Thursday, February 16, 2012


After exiting from Changdeokgung's main entrace, I headed in a generally southeasterly direction (more south than east) according to some directions given by a local as to the location of Jongmyo, the royal shrine. You probably won't go wrong once you hit a giant wall that keeps going on and on - that's the wall that surrounds Jongmyo. As it was a sunny Sunday afternoon, most of the shops were closed enroute to the shrine.

There was an interesting building along the way with the tiled roof usually seen at palaces or temples.

This was the main entrance to Jongmyo. Unlike the palaces in Seoul, Jongmyo is not actually open for viewing at your leisure.  Tours are offered regularly in various languages (I think there's at least 1 English tour each hour) with a guide taking you around the compound. I suspect the reason for this is to make sure the utmost respect is accorded to the deceased kings and queens of the Joseon Dynasty.

The serenity and solemnity of Jongmyo can be felt immediately in the quiet surroundings.

Part of the tour involved sitting in a room to watch a fifteen minute video about the elaborate rituals that occur during a memorial ceremony. This involves the king leading a huge procession and offering wine to the spirits. This is followed by an offering of food to the spirits before sharing food and wine with the ceremony participants.  Some of the utensils used in the rituals are shown here.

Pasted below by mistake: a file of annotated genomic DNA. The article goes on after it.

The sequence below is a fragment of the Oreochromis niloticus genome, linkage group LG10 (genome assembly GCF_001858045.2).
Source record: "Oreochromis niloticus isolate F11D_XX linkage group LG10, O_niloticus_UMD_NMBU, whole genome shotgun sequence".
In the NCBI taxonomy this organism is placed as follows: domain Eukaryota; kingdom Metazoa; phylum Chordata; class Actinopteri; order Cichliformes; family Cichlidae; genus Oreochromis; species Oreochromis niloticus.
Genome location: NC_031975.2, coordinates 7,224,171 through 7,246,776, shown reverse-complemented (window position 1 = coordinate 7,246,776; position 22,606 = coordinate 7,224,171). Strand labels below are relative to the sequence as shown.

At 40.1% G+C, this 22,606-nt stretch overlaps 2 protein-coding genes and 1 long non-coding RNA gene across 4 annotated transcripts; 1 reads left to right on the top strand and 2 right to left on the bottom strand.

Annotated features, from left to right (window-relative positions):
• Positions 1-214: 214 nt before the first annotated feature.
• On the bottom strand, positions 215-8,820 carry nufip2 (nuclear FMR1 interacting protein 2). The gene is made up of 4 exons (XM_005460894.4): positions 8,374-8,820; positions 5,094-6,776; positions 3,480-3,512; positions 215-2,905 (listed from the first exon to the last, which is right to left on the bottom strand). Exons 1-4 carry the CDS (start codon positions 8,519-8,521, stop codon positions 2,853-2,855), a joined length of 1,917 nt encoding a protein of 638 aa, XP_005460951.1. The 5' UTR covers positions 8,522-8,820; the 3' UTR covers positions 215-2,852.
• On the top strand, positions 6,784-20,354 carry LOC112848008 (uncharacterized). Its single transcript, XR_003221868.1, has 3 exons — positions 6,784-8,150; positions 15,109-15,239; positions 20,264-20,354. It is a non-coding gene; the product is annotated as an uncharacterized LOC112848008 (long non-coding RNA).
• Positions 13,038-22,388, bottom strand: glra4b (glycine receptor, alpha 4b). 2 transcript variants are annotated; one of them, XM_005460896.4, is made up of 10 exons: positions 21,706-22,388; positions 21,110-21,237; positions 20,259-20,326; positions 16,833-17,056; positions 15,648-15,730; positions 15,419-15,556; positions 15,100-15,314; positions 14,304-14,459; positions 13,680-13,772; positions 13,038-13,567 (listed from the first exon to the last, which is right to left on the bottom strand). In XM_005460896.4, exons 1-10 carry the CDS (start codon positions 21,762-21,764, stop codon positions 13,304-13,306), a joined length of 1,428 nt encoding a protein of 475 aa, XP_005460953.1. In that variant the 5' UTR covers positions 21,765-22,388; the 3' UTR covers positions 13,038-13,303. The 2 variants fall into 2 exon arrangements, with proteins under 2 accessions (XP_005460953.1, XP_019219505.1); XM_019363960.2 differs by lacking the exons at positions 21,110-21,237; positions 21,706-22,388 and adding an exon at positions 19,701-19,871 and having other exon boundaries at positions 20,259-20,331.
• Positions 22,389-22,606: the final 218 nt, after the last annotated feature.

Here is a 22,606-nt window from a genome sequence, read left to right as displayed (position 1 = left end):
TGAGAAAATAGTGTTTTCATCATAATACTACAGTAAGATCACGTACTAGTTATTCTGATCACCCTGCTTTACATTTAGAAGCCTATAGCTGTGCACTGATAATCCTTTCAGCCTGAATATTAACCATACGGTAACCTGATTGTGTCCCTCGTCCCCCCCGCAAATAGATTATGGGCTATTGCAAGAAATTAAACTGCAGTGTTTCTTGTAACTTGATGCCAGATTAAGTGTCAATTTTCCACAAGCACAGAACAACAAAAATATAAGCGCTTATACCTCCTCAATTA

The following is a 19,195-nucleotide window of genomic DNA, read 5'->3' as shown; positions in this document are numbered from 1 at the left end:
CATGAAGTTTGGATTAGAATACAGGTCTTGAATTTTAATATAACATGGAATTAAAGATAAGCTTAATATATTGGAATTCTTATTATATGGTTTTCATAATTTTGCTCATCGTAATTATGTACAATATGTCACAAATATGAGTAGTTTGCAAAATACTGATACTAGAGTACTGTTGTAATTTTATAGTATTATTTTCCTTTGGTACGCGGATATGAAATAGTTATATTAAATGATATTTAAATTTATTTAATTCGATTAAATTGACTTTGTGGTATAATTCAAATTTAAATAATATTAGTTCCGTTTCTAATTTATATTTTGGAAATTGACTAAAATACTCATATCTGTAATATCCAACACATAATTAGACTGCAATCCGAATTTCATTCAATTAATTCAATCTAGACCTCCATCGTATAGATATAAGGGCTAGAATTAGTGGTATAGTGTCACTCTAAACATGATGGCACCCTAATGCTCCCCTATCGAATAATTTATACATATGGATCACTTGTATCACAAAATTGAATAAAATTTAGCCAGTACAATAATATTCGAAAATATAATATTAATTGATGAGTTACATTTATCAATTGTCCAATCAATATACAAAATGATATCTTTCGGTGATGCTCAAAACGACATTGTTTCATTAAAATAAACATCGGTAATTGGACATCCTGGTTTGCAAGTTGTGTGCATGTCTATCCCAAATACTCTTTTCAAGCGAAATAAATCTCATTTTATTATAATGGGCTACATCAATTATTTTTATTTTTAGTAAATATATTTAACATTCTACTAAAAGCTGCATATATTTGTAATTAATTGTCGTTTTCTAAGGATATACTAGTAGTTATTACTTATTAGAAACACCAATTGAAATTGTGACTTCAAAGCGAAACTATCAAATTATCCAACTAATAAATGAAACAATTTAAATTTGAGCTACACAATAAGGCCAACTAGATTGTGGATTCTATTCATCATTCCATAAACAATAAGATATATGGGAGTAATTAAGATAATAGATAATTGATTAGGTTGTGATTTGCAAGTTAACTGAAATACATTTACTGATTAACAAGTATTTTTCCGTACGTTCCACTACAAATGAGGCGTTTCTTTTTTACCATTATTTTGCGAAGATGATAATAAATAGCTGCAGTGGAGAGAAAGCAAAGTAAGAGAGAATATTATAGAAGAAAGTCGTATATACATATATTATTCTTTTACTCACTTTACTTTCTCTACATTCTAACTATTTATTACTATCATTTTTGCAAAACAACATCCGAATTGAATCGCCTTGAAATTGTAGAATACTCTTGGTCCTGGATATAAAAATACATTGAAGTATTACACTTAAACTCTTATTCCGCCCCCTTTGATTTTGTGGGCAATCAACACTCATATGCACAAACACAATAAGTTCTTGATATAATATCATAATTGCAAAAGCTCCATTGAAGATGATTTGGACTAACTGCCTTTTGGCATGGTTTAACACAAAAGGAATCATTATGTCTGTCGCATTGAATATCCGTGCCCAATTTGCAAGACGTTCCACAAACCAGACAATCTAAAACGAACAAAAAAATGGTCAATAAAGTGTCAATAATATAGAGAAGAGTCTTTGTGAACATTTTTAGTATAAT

After the video presentation, we head over to the main shrine.

The shrine was built in 1394 under King Taejo and was gradually expanded to house more memorial tablets of later kings and queens. As the original complex was burnt down by Japanese invaders, the current shrine was reconstructed in the early 1600s.

Supposedly, with 19 rooms, this is one of the longest buildings in Asia.

Each year, an elaborate performance of ancient court music is conducted on the premises exactly as it would have been done hundreds of years ago. If you're thinking about heading to Seoul around the first Sunday in May, this would definitely be something worth considering going to.

Next, we headed over to Yeongnyeongjeon, the Hall of Eternal Comfort, which was part of the expansion of the complex under the reign of King Sejong.

Took one last shot of the serene pool and landscape before heading off to Deoksugung, another royal residence.

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